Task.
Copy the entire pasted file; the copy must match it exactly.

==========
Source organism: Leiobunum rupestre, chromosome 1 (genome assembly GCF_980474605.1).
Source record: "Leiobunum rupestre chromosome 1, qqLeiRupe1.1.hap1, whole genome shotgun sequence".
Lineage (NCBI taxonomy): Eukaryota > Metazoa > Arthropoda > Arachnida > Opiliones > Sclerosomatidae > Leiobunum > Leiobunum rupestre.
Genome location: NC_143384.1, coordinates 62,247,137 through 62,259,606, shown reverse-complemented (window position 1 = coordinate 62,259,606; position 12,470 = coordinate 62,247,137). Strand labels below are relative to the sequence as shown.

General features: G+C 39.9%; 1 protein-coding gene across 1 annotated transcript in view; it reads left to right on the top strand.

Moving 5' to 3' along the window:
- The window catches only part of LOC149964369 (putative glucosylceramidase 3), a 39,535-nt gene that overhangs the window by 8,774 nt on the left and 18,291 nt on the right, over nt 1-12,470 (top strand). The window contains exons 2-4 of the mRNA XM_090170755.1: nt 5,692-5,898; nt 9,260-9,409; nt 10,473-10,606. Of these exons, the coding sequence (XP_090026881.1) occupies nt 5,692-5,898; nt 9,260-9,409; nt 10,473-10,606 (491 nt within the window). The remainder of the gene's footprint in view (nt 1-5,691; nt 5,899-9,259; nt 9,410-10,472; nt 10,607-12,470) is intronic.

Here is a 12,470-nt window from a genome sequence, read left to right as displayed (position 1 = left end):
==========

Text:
Source organism: Leiobunum rupestre, chromosome 1 (genome assembly GCF_980474605.1).
Source record: "Leiobunum rupestre chromosome 1, qqLeiRupe1.1.hap1, whole genome shotgun sequence".
Lineage (NCBI taxonomy): Eukaryota > Metazoa > Arthropoda > Arachnida > Opiliones > Sclerosomatidae > Leiobunum > Leiobunum rupestre.
Genome location: NC_143384.1, coordinates 62,247,137 through 62,259,606, shown reverse-complemented (window position 1 = coordinate 62,259,606; position 12,470 = coordinate 62,247,137). Strand labels below are relative to the sequence as shown.

General features: G+C 39.9%; 1 protein-coding gene across 1 annotated transcript in view; it reads left to right on the top strand.

Moving 5' to 3' along the window:
- The window catches only part of LOC149964369 (putative glucosylceramidase 3), a 39,535-nt gene that overhangs the window by 8,774 nt on the left and 18,291 nt on the right, over nt 1-12,470 (top strand). The window contains exons 2-4 of the mRNA XM_090170755.1: nt 5,692-5,898; nt 9,260-9,409; nt 10,473-10,606. Of these exons, the coding sequence (XP_090026881.1) occupies nt 5,692-5,898; nt 9,260-9,409; nt 10,473-10,606 (491 nt within the window). The remainder of the gene's footprint in view (nt 1-5,691; nt 5,899-9,259; nt 9,410-10,472; nt 10,607-12,470) is intronic.

Here is a 12,470-nt window from a genome sequence, read left to right as displayed (position 1 = left end):